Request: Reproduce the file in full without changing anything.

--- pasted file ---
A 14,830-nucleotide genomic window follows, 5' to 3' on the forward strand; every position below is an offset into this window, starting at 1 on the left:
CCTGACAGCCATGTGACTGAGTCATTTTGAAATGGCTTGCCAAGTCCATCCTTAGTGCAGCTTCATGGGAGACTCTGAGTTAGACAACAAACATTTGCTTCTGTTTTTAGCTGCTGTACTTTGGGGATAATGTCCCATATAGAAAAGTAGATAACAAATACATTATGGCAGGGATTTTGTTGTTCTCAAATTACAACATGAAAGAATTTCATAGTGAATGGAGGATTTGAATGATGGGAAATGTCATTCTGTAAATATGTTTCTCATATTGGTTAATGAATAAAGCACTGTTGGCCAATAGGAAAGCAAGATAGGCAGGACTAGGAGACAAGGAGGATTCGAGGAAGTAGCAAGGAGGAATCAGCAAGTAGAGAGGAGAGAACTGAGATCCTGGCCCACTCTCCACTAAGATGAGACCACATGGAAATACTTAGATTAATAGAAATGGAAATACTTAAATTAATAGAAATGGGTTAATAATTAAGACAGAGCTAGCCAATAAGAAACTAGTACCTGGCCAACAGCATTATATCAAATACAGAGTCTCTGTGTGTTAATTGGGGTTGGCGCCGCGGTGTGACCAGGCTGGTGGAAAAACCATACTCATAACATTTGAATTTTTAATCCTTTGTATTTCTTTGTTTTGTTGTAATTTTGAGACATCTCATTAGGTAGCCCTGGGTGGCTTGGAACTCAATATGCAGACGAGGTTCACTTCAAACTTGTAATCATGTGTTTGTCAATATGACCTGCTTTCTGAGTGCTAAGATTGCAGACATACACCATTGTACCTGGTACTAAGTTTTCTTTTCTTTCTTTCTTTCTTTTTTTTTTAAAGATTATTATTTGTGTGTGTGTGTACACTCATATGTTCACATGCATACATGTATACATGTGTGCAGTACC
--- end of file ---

A 14,830-nucleotide genomic window follows, 5' to 3' on the forward strand; every position below is an offset into this window, starting at 1 on the left:
CCTGACAGCCATGTGACTGAGTCATTTTGAAATGGCTTGCCAAGTCCATCCTTAGTGCAGCTTCATGGGAGACTCTGAGTTAGACAACAAACATTTGCTTCTGTTTTTAGCTGCTGTACTTTGGGGATAATGTCCCATATAGAAAAGTAGATAACAAATACATTATGGCAGGGATTTTGTTGTTCTCAAATTACAACATGAAAGAATTTCATAGTGAATGGAGGATTTGAATGATGGGAAATGTCATTCTGTAAATATGTTTCTCATATTGGTTAATGAATAAAGCACTGTTGGCCAATAGGAAAGCAAGATAGGCAGGACTAGGAGACAAGGAGGATTCGAGGAAGTAGCAAGGAGGAATCAGCAAGTAGAGAGGAGAGAACTGAGATCCTGGCCCACTCTCCACTAAGATGAGACCACATGGAAATACTTAGATTAATAGAAATGGAAATACTTAAATTAATAGAAATGGGTTAATAATTAAGACAGAGCTAGCCAATAAGAAACTAGTACCTGGCCAACAGCATTATATCAAATACAGAGTCTCTGTGTGTTAATTGGGGTTGGCGCCGCGGTGTGACCAGGCTGGTGGAAAAACCATACTCATAACATTTGAATTTTTAATCCTTTGTATTTCTTTGTTTTGTTGTAATTTTGAGACATCTCATTAGGTAGCCCTGGGTGGCTTGGAACTCAATATGCAGACGAGGTTCACTTCAAACTTGTAATCATGTGTTTGTCAATATGACCTGCTTTCTGAGTGCTAAGATTGCAGACATACACCATTGTACCTGGTACTAAGTTTTCTTTTCTTTCTTTCTTTCTTTTTTTTTTAAAGATTATTATTTGTGTGTGTGTGTACACTCATATGTTCACATGCATACATGTATACATGTGTGCAGTACC